Collins' first credit was "The Little Rascals." After that, he acted in "Minor Adjustments," "Men Behaving Badly," "The Fanatics," "Richie Rich's Christmas Wish," and "7th Heaven" before retiring from acting in 1999.
It's unknown what Collins is up to now, as he doesn't have social media, but he was at the 2014 reunion.
Distractifty reported Collins was working as an assistant cameraman on "Sons of Anarchy," but it's not on his IMDb.
Blake McIver Ewing played the snobby rich kid Waldo, whose father was played by none other than Donald Trump.
Ewing's character was determined to win Darla from Alfalfa, but, of course, he was unsuccessful.
At the time, Ewing had already been playing Derek, Michelle's friend, on "Full House." He went on to appear in episodes of "The Nanny," "Home Improvement," "Clueless," "Recess," and "Hey Arnold."
Ewing, 36, is now a composer and host.
Ewing hosted a few episodes of Bravo's talk show "The People's Couch" from 2013 to 2014. To date, he's been credited in the music department of 44 projects, as well as composer for 15 more.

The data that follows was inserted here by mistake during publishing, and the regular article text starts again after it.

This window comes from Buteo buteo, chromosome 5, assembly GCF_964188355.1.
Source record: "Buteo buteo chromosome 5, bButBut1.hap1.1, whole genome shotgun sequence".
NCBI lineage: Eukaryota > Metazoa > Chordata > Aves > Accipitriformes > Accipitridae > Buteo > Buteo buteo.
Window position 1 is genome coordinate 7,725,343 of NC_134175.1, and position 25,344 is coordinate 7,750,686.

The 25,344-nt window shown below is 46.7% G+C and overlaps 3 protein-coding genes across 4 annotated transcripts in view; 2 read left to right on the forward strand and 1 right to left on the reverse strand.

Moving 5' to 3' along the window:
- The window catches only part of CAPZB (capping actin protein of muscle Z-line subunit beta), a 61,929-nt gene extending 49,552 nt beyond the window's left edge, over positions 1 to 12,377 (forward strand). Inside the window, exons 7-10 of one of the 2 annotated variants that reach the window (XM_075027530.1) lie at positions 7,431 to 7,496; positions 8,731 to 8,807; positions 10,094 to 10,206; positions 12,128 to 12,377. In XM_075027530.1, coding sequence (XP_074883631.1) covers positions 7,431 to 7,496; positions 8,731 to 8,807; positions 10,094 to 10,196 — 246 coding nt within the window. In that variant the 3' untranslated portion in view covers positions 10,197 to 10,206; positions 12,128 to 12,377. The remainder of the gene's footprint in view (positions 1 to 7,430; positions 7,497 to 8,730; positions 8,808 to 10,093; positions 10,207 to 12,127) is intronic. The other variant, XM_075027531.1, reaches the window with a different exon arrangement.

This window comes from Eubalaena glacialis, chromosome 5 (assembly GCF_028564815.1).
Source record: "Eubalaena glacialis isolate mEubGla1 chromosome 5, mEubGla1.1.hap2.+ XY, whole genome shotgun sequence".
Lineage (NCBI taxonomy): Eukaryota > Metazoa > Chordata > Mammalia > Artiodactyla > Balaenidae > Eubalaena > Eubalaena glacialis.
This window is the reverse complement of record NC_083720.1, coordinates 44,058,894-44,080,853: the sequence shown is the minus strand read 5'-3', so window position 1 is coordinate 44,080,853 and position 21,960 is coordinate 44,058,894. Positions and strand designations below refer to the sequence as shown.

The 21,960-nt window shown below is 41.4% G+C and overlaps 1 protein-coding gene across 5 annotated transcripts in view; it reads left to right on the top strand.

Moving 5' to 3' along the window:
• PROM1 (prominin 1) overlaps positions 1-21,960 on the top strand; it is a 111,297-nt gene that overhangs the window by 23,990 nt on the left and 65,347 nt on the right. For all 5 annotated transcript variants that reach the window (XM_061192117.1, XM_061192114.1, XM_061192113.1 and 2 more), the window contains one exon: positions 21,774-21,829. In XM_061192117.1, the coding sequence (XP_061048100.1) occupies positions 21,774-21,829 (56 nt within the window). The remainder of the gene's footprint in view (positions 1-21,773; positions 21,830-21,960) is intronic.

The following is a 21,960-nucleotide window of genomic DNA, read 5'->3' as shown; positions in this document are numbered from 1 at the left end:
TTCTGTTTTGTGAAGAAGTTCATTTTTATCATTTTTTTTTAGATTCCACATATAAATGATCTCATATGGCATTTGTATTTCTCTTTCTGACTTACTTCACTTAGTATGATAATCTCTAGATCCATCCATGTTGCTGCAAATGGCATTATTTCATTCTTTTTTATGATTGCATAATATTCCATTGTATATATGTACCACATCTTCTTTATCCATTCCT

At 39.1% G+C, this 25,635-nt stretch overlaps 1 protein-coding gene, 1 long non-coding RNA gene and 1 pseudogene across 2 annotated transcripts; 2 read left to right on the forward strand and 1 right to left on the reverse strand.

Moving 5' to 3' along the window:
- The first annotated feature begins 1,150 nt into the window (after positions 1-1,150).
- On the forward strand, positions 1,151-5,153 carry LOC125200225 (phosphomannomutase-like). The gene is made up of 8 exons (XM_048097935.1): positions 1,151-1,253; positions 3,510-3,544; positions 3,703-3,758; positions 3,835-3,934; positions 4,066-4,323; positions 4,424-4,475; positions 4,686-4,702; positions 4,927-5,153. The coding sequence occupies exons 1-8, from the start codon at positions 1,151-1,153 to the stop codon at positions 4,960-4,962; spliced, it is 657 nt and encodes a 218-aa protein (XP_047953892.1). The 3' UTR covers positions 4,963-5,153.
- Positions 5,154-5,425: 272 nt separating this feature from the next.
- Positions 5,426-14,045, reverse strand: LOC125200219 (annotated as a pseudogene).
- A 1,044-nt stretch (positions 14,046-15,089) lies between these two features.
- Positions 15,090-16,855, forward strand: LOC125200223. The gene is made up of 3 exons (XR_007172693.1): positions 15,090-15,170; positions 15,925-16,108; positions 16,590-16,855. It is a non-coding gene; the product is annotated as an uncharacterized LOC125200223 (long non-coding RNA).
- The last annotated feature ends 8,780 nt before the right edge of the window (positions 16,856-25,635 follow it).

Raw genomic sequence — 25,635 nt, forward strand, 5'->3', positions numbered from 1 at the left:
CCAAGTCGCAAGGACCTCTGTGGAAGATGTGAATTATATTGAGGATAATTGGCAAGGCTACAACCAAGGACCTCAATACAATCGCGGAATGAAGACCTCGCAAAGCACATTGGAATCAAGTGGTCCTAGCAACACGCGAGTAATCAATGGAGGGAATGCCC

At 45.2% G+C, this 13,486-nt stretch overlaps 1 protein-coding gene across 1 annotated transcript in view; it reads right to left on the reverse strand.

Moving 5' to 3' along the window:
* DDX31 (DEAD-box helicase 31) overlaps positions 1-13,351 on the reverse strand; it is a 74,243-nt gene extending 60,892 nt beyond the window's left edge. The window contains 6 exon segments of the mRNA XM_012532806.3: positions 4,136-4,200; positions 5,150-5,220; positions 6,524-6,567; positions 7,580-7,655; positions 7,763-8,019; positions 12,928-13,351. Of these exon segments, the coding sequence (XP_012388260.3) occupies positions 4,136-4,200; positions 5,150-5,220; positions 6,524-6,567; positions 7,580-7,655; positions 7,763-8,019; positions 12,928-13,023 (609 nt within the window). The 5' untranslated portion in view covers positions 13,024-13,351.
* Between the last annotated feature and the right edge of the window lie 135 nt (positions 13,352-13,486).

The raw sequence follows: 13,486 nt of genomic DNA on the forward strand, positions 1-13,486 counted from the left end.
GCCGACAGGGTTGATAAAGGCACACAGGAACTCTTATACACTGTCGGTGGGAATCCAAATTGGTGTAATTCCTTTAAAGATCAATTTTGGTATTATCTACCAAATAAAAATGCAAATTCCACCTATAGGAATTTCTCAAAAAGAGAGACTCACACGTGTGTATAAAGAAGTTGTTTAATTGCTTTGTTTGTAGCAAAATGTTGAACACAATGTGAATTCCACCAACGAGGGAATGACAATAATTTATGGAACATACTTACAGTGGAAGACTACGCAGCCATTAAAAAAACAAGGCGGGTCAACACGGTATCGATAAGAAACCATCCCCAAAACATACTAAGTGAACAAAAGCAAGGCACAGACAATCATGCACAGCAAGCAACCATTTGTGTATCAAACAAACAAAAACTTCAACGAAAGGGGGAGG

He also reprised his role of Derek in the series finale of "Fuller House" in 2020. Ewing also appeared in an episode of "Below Deck" as a charter guest.
Courtland Mead had the very memorable role of "Uh-huh" — the only thing he knew how to say.
His character was the typographer of the club.
Mead had already been acting when he was cast in the film — he had been in "The Young and the Restless" since the year prior. Much like his co-stars, after the film, he acted in many classic sitcoms and cartoons like "Babe," the TV adaptation of "The Shining," "ER," and more. Perhaps most iconically, he voiced Gus in "Recess" and its subsequent film.
His last acting credit was in 2015.
Mead, 34, hasn't acted since 2015.
Mead's last credit on IMDb is "Mean Parents Suck" from 2014. He does have a private Instagram with over 2,400 followers with a bio emphasizing "Faith & Family."
Raven-Symoné is arguably the biggest star to come from the film. She played Stymie's unnamed girlfriend.
At the time, Symoné had already completed her run on "The Cosby Show" as Olivia, the outspoken step-daughter of Denise Huxtable, and was starring on "Hangin' with Mr. Cooper" as Nicole, which she was on until 1997.
In 1999, she appeared in the Disney Channel Original Movie "Zenon: Girl of the 21st Century," a role she'd reprise in 2003's "Z3."
Symoné became a full-fledged Disney Channel star in the early 2000s, with a supporting role as Monique on "Kim Possible" from 2002 to 2007, her own sitcom "That's So Raven" from 2003 to 2007, and leading "The Cheetah Girls" in the original 2003 film and its 2006 sequel.